Base Oils Beyond GTL


KUALA LUMPUR, Malaysia – Looking beyond gas-to-liquids, governments and private enterprises are eyeing other carbon sources of clean fuels that can also produce high quality lubricant base oils. Carbon-to-liquids activity is tied to crude prices, an industry expert noted. If crude spikes, coal-to-liquids and biomass-to-liquids will stampede.

Amy Claxton, principal of consultancy My Energy in Hummelstown, Pa., described the carbons-to-liquids technologies thatwill most likelyemerge over the next decade, at the ICIS Asian Base Oils & Lubricants Conference here on June 24. Carbons-to-liquids technology is rapidly evolving, Claxton said, and high crude prices will accelerate this evolution, especially for coal.

XTL is on the horizon, said Claxton. What is it? X can mean any carbon source: natural gas, coal, crops, petroleum coke, municipal waste. But gas-to-liquids or GTL, coal-to-liquids (CTL), and biomass-to-liquids (BTL), are the three major XTL technologies being pursued today.

Over the last 24 months, she continued, XTL has become the new GTL. GTL projects have slowed, with escalating project costs, gas allocation issues, competitiveness against liquefied natural gas, and high gas prices.

Coal has replaced natural gas as the feedstock for the majority of XTL projects around the world, Claxton said, while biomass has gained attention as a feedstock due to environmental concerns.

Any XTL can use the same Fischer-Tropsch technology to produce high quality transportation fuels, Claxton explained, and this means they can produce API Group III+ lubricant base stocks and/or Fischer-Tropsch waxes.

There are three reasons for our industry to care about XTL, Claxton said.

First, with GTL limited to host governments with large gas reserves – essentially Russia and Qatar – XTL brings opportunities for Group III+ base oils in other regions, particularly CTL in coal-rich India, China and United States, and BTL in Europe.

Access to third-party sales of XTL lubes would be good for base oil buyers seeking high quality oils, she continued, and for automakers wanting better oils. But it would not be such good news for existing base oil manufacturers with lower qualities, especially in oversupplied regions.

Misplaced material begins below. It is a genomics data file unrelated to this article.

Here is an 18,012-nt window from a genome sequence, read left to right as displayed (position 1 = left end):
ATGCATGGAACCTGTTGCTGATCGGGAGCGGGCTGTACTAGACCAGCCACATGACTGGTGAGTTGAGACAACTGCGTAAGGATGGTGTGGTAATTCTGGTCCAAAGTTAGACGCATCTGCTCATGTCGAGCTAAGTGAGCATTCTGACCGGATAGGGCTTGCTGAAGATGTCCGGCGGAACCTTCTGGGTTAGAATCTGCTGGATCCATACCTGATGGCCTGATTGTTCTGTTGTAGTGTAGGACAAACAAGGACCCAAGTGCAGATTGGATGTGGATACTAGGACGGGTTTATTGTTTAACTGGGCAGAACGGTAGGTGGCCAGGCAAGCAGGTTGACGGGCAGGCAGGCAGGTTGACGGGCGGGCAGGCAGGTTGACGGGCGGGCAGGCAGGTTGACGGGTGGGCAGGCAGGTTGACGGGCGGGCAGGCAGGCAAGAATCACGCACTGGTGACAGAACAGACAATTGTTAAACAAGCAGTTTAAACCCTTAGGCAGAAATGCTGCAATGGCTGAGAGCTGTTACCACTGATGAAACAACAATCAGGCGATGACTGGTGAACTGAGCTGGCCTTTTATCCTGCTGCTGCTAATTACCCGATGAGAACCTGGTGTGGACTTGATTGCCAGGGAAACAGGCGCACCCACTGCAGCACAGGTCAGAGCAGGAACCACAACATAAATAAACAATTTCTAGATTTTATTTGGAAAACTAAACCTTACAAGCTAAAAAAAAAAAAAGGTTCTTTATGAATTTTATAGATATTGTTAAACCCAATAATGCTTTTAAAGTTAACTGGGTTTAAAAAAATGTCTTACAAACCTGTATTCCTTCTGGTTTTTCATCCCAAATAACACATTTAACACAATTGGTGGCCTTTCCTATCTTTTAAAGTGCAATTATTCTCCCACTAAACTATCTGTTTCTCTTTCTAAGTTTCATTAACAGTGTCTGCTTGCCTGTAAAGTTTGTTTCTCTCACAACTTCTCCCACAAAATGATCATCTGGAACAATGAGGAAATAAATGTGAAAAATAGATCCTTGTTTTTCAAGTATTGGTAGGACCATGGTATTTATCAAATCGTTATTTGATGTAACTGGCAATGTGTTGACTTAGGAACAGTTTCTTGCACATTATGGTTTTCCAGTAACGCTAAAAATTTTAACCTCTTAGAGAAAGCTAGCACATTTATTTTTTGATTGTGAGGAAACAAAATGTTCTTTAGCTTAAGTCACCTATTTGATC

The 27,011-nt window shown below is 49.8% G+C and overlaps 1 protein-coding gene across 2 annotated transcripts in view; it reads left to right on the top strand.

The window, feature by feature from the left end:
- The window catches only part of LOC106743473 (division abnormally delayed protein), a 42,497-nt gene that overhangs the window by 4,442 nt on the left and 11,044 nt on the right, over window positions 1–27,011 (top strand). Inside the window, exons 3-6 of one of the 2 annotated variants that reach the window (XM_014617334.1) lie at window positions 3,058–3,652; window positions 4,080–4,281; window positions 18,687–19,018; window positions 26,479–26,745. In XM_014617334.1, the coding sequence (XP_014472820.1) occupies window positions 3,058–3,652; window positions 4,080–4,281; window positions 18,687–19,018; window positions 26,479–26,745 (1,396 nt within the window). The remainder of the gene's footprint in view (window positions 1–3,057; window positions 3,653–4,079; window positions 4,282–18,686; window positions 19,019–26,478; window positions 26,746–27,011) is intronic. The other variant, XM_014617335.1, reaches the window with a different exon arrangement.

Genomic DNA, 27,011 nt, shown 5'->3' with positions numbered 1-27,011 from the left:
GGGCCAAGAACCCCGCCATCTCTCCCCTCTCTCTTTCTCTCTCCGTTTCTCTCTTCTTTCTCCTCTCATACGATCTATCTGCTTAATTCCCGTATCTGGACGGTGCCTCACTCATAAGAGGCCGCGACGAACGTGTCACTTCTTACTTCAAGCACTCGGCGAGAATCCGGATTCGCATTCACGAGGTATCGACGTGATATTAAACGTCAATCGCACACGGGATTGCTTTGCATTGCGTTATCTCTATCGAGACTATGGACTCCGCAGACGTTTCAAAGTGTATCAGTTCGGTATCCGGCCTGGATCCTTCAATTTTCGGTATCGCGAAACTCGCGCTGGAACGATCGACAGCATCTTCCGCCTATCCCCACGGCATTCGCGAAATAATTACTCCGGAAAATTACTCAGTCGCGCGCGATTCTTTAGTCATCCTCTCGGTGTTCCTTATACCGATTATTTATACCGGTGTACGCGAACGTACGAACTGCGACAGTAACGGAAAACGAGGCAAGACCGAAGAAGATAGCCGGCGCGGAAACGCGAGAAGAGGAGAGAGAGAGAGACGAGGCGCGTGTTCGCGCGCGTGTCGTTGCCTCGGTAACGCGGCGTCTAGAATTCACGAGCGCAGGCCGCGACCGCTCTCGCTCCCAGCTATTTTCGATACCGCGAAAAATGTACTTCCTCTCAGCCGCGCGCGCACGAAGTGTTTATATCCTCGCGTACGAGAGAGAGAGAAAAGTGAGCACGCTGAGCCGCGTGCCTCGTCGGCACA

A second reason for the lube industry to monitor XTL, Claxton said, is increased polyalphaolefin production. About 10 percent of an XTL plants output, unrelated to lubes, is naphtha/n-paraffin. This is feed for olefin production in chemical plants. PAO prices have historically been high, but XTL could provide lower cost ethylene.

ExxonMobil, Dow and Sabic are among the companies that are looking closely at PAO from coal-to-liquids, Claxton noted. Access to lower cost PAO would be good for finished lubricant formulators, the auto industry and other high-end base oil buyers. But it would not be such good news for existing PAO manufacturers.

Finally, the prospect of more high quality base oils and PAO supplies will result in continued rationalization of older Group I plants, and further erosion of wax and bright stock supplies, Claxton said.

Turning to the global outlook for BTL, GTL and CTL, Claxton noted that GTL is not dead, but it is on life support.

BTL, she said, is evolving quickly, particularly in Europe, but on a very small scale and therefore at high cost, and with no lubricants on the drawing board.

CTL, however, offers a different picture, said Claxton. There was massive CTL activity in China, India, the U.S. and other areas in 2007-2008. For example, China announced about 30 projects totaling some U.S. $15 billion by 2020. About half involved Fischer-Tropsch technology, and Sasol, Shell, ExxonMobil and others were involved.

But it all cooled down in 2009, continued Claxton, because coal is really dirty. Governments halted projects, particularly in China. The CTL focus now is on realizing significant environmental improvements. Carbon capture and sequestration, conversion of carbon dioxide to other products, reduced water consumption, and comingling coal with 5 percent to 25 percent biomass are all under study.

One key outcome, said Claxton, is synergistic technology improvements. GTL brings improved syngas generation technology, improved oxygen separation technology and new catalysts to the table. CTL emphasizes emissions reduction technology and increased integration for energy efficiency and power generation. BTLs second generation technology is using the Fischer-Tropsch process, and uses crop residues, non-food crops, municipal and sawmill waste.

But any future XTL project activity is tied to the price of crude, Claxton emphasized. GTL is disabled at high and low crude prices.

If sustained crude prices are above $90 per barrel, she said, well see high project activity for CTL and BTL, but GTL will slow as gas in the pipeline is more profitable.

With crude in the $40/bbl to $90/bbl range, GTL, CTL and BTL will continue, albeit cautiously, she said. And with sustained crude prices below $40/bbl, crude will be more attractive than XTL, so most projects will slow or be delayed. CTL might move only in China; BTL only in Europe.

High crude prices will accelerate XTL technology, especially coal, Claxton concluded. CTL is the big play. It holds significant growth potential; its the one to watch.

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